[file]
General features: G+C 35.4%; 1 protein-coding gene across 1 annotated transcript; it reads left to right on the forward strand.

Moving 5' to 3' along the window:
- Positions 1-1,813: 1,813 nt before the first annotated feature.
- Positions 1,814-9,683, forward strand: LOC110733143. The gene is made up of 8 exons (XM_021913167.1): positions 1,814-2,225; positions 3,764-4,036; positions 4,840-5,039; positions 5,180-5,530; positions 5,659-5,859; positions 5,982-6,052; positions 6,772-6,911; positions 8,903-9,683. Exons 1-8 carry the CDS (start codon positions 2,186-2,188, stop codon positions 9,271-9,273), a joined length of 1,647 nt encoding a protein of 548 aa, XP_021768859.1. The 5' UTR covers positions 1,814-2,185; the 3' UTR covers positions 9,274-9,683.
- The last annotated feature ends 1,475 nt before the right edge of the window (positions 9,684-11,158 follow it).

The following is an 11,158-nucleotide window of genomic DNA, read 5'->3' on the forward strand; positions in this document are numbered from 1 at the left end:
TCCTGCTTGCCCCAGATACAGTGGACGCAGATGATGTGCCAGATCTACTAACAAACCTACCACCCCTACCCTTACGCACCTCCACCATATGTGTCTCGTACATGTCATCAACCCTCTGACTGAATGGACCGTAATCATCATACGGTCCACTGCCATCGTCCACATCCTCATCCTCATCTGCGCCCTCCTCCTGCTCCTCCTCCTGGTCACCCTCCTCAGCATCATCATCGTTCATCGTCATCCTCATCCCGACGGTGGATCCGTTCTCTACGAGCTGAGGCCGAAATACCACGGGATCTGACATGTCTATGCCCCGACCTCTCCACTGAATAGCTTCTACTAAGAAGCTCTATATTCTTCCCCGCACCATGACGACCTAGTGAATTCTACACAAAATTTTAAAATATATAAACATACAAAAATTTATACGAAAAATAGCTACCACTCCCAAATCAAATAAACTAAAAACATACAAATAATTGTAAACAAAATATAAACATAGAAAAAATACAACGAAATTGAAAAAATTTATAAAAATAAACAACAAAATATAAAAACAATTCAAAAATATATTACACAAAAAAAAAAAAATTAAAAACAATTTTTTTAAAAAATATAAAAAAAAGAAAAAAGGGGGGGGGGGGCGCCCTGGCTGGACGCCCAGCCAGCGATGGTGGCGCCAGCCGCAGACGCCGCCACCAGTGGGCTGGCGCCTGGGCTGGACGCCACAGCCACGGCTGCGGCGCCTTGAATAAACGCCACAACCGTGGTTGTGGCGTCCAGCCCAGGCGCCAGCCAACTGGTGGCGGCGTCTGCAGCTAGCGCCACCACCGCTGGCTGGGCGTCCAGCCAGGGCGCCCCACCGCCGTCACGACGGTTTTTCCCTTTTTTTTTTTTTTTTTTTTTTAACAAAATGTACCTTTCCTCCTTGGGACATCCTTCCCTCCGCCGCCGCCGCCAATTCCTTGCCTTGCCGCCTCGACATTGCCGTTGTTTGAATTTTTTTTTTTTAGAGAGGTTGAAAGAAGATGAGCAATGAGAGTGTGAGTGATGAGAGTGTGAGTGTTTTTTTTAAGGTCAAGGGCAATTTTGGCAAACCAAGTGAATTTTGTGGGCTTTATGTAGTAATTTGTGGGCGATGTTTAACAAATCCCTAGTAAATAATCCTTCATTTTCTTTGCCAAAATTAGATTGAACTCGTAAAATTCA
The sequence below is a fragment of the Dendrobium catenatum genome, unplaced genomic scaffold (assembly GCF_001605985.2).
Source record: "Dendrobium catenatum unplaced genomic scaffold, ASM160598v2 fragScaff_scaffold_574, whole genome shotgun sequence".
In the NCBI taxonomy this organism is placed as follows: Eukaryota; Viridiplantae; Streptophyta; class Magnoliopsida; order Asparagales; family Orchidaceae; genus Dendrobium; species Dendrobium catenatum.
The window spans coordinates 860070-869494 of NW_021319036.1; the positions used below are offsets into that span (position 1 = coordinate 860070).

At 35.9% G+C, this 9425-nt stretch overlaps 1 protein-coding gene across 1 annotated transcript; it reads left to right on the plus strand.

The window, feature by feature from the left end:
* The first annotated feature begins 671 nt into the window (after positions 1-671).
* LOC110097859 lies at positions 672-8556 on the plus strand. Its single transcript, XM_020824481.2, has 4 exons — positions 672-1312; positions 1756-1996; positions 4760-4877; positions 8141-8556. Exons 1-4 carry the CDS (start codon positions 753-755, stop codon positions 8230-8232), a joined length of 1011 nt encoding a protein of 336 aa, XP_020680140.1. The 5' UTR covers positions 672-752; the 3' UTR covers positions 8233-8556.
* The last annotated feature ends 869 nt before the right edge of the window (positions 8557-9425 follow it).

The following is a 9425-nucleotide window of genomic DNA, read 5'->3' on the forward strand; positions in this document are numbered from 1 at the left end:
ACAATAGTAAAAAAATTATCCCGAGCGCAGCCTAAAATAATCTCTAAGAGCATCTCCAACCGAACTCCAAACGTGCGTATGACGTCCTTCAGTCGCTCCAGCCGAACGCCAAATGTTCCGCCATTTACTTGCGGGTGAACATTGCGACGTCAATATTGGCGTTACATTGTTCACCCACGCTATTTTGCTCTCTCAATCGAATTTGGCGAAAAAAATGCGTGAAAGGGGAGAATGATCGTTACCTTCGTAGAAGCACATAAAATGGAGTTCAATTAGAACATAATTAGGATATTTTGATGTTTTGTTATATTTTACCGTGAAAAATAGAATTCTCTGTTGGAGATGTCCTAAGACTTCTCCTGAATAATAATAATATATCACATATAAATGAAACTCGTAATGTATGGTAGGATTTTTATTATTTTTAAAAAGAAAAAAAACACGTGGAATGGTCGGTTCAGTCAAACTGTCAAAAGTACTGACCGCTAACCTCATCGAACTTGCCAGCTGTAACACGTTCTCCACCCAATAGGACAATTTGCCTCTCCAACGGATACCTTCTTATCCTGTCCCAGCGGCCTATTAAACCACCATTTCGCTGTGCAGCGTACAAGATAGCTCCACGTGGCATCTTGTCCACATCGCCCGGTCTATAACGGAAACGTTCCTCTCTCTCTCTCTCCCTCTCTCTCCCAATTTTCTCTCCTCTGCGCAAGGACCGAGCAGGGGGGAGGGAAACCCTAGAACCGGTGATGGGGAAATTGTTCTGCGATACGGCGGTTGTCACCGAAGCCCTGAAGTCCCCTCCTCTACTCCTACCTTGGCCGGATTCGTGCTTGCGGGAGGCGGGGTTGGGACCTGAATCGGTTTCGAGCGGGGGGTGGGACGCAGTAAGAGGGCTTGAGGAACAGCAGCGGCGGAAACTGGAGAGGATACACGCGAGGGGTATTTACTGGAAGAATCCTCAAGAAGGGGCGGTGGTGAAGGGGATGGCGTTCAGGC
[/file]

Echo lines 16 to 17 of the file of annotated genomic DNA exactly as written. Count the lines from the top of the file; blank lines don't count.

* The last annotated feature ends 869 nt before the right edge of the window (positions 8557-9425 follow it).

The following is a 9425-nucleotide window of genomic DNA, read 5'->3' on the forward strand; positions in this document are numbered from 1 at the left end: